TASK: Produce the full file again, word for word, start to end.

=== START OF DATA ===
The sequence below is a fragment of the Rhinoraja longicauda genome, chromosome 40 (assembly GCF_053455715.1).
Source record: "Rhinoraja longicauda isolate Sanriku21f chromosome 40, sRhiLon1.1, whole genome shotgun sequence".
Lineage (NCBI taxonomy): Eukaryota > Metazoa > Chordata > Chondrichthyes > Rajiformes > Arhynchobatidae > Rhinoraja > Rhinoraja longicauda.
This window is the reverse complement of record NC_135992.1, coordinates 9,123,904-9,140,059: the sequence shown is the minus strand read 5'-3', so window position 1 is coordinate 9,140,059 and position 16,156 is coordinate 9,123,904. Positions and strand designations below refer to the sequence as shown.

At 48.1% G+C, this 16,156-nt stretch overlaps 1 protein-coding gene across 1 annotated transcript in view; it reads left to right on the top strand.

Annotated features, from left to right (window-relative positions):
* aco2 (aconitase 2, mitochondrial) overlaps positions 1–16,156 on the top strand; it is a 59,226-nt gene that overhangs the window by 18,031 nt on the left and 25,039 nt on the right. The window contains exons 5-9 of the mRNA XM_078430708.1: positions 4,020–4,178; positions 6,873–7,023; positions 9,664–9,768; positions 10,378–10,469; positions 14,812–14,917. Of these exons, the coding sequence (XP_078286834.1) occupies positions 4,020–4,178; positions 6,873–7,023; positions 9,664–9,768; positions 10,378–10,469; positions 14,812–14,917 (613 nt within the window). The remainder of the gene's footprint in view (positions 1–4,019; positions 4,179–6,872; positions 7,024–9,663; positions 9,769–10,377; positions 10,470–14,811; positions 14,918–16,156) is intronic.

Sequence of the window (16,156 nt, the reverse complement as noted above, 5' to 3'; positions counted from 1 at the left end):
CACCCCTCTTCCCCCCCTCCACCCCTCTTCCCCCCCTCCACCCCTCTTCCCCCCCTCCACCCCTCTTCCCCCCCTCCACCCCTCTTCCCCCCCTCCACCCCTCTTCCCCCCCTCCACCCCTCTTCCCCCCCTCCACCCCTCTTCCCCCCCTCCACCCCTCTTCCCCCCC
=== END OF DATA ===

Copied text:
The sequence below is a fragment of the Rhinoraja longicauda genome, chromosome 40 (assembly GCF_053455715.1).
Source record: "Rhinoraja longicauda isolate Sanriku21f chromosome 40, sRhiLon1.1, whole genome shotgun sequence".
Lineage (NCBI taxonomy): Eukaryota > Metazoa > Chordata > Chondrichthyes > Rajiformes > Arhynchobatidae > Rhinoraja > Rhinoraja longicauda.
This window is the reverse complement of record NC_135992.1, coordinates 9,123,904-9,140,059: the sequence shown is the minus strand read 5'-3', so window position 1 is coordinate 9,140,059 and position 16,156 is coordinate 9,123,904. Positions and strand designations below refer to the sequence as shown.

At 48.1% G+C, this 16,156-nt stretch overlaps 1 protein-coding gene across 1 annotated transcript in view; it reads left to right on the top strand.

Annotated features, from left to right (window-relative positions):
* aco2 (aconitase 2, mitochondrial) overlaps positions 1–16,156 on the top strand; it is a 59,226-nt gene that overhangs the window by 18,031 nt on the left and 25,039 nt on the right. The window contains exons 5-9 of the mRNA XM_078430708.1: positions 4,020–4,178; positions 6,873–7,023; positions 9,664–9,768; positions 10,378–10,469; positions 14,812–14,917. Of these exons, the coding sequence (XP_078286834.1) occupies positions 4,020–4,178; positions 6,873–7,023; positions 9,664–9,768; positions 10,378–10,469; positions 14,812–14,917 (613 nt within the window). The remainder of the gene's footprint in view (positions 1–4,019; positions 4,179–6,872; positions 7,024–9,663; positions 9,769–10,377; positions 10,470–14,811; positions 14,918–16,156) is intronic.

Sequence of the window (16,156 nt, the reverse complement as noted above, 5' to 3'; positions counted from 1 at the left end):
CACCCCTCTTCCCCCCCTCCACCCCTCTTCCCCCCCTCCACCCCTCTTCCCCCCCTCCACCCCTCTTCCCCCCCTCCACCCCTCTTCCCCCCCTCCACCCCTCTTCCCCCCCTCCACCCCTCTTCCCCCCCTCCACCCCTCTTCCCCCCCTCCACCCCTCTTCCCCCCC